The artist has captured her faithfully, strong boned but not beautiful, regal in the way that only five centuries of sitting the throne can instil. It is hard to imagine the young woman portrayed as being responsible for The Purge, the mass execution of her opposition, and of anyone suspected of harbouring those involved (proven or otherwise). But he remembers the grainy footage from fifty years prior, the public declaration condemning the would-be usurpers, criminalising so much as a murmur of dissent.
Were Kasimir found out, he would face the same grisly execution. He can imagine Sidonie taking a front row seat to watch him burn.
His thoughts are interrupted by the gallery door opening, spilling a shaft of amber light towards his feet. The roar of the orchestra clarifies for a heartbeat before it clicks closed again.
It?s unusual for his quarry to come looking for him, but he?s an accomplished enough liar to gloss over his surprise with a smile. He has his excuse in one hand, the cell phone he?ll claim he was handling business on. He is never unprepared.
?Mr. Aslanov,? she begins, settling beside him on the bench.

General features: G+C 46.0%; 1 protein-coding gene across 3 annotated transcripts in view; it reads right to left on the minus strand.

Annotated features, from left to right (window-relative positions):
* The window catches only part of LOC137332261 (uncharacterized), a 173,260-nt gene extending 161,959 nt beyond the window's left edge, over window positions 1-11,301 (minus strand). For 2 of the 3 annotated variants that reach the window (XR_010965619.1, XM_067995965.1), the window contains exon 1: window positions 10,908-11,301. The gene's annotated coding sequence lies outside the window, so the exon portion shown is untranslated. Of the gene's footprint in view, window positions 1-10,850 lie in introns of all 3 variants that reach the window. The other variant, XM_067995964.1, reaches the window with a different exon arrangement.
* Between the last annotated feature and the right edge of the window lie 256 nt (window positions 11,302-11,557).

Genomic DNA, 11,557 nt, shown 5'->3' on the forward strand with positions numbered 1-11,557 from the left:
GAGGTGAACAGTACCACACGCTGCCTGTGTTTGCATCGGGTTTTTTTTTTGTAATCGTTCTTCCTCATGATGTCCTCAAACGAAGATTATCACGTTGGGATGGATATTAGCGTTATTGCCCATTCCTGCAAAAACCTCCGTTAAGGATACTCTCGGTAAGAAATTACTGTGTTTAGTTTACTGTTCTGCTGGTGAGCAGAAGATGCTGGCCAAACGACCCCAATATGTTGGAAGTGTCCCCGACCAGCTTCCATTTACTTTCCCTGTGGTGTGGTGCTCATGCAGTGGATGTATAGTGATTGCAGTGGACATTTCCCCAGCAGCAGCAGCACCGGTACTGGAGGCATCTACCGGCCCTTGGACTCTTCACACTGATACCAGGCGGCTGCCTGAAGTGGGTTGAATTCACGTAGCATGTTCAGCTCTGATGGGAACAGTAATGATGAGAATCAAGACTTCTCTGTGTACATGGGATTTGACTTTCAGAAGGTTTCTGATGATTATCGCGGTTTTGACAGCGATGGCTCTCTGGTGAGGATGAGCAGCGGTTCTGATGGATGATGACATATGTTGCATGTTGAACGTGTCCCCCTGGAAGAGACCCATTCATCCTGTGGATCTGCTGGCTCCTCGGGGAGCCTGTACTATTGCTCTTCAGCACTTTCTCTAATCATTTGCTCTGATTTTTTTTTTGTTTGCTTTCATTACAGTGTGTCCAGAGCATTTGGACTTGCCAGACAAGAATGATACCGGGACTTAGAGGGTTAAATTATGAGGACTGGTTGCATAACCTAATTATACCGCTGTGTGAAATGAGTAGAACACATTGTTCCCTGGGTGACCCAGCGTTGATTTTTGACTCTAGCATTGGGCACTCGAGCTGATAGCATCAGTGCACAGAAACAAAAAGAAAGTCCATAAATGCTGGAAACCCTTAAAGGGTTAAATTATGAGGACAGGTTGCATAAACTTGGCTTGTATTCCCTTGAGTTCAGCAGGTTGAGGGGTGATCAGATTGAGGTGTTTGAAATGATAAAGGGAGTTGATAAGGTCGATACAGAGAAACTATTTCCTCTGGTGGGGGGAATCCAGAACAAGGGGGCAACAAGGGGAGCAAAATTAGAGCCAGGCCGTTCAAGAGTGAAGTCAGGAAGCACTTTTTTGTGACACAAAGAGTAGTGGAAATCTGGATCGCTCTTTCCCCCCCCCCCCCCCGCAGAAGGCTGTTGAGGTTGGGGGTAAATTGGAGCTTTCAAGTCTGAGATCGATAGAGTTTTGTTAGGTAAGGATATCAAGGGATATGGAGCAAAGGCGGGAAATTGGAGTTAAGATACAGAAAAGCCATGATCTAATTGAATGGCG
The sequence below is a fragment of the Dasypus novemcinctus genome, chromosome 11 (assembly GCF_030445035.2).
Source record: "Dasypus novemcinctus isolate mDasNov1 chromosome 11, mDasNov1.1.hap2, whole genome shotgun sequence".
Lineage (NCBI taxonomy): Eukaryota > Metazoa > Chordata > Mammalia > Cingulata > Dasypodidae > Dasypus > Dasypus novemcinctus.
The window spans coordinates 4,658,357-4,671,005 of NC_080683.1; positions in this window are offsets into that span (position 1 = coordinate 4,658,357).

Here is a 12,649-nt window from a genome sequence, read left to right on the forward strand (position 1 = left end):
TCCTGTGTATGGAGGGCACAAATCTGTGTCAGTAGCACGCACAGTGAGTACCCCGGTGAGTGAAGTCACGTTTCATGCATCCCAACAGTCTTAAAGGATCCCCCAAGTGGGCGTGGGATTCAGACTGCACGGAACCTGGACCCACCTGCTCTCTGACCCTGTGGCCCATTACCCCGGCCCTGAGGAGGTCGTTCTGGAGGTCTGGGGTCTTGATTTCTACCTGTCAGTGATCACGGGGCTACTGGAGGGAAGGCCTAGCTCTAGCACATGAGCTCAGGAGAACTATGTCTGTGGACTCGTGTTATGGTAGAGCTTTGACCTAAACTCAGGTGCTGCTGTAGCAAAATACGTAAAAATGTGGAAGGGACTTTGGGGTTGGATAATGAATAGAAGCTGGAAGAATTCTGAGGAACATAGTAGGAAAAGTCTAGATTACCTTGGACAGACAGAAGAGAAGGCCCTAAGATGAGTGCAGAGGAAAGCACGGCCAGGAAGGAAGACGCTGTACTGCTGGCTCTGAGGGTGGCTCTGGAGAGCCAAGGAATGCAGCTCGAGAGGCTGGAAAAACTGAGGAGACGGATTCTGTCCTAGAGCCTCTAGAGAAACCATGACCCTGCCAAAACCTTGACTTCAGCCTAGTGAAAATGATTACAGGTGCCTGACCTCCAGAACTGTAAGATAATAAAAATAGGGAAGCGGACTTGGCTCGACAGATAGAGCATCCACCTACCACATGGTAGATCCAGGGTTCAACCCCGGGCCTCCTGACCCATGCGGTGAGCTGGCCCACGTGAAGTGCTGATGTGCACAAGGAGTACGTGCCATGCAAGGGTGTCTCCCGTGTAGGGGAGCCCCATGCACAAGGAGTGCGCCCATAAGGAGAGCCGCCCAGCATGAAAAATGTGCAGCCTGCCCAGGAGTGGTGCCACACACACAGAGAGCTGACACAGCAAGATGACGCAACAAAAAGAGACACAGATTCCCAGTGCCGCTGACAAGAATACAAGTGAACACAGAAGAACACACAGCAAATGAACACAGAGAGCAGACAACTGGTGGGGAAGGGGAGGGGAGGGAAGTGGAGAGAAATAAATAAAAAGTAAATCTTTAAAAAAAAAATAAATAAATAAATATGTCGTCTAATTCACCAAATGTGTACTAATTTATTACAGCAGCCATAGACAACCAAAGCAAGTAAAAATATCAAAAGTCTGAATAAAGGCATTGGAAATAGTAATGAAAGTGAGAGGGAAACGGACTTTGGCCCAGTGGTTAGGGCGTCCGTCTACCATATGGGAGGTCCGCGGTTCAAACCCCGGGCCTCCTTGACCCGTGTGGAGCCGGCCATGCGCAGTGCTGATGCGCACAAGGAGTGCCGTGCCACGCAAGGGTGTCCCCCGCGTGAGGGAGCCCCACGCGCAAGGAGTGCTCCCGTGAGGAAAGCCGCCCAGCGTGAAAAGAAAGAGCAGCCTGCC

?Kasimir,? he corrects her, and adapts his body language, invites her attention without adopting any louche impropriety.
Theodore Gruzinsky?s daughter is no simpering child he can seduce with flattery and unchaste glances. She is Methuselah, and can boast the better part of one hundred years. This evening she is twenty, flesh tight and supple, her gown a boldly risqu? cut in the red of crushed pomegranates.
He doesn?t prevent her from taking his phone, from setting it on the bench beside her where he cannot reclaim it without having to reach across, indecently close. His emptied palm she fills with her own hand.
?You?ve been so attentive all evening, and now I find you sitting in the dark. What would Ms. Dagenais think, to find you avoiding her guests??
?Or to find her guests drifting about unescorted off-limits,? he counters, skimming a touch across her knuckles with his thumb.
He suspects he?s being approached with a proposition. She has lived long enough not to be coy about her desires, the chase is nothing novel. Still, he needs her in his confidence, not burning out her curiosity for him in a single, sweat-slick evening. Internal affairs wants the Gruzinsky family probing, and the revolutionaries want them courting for the same reasons.
The Dacian Governor is under suspicion of being sympathetic to the opposition. His ?visit? to the capital is not of his own devising, but a command from Malide Dhavernas herself.
?I?d think she?d be more concerned about the venality of staff willing to whisper the location of stray Aspirants,? Ms. Gruzinsky ? no Mariam, he reminds himself ? tells him.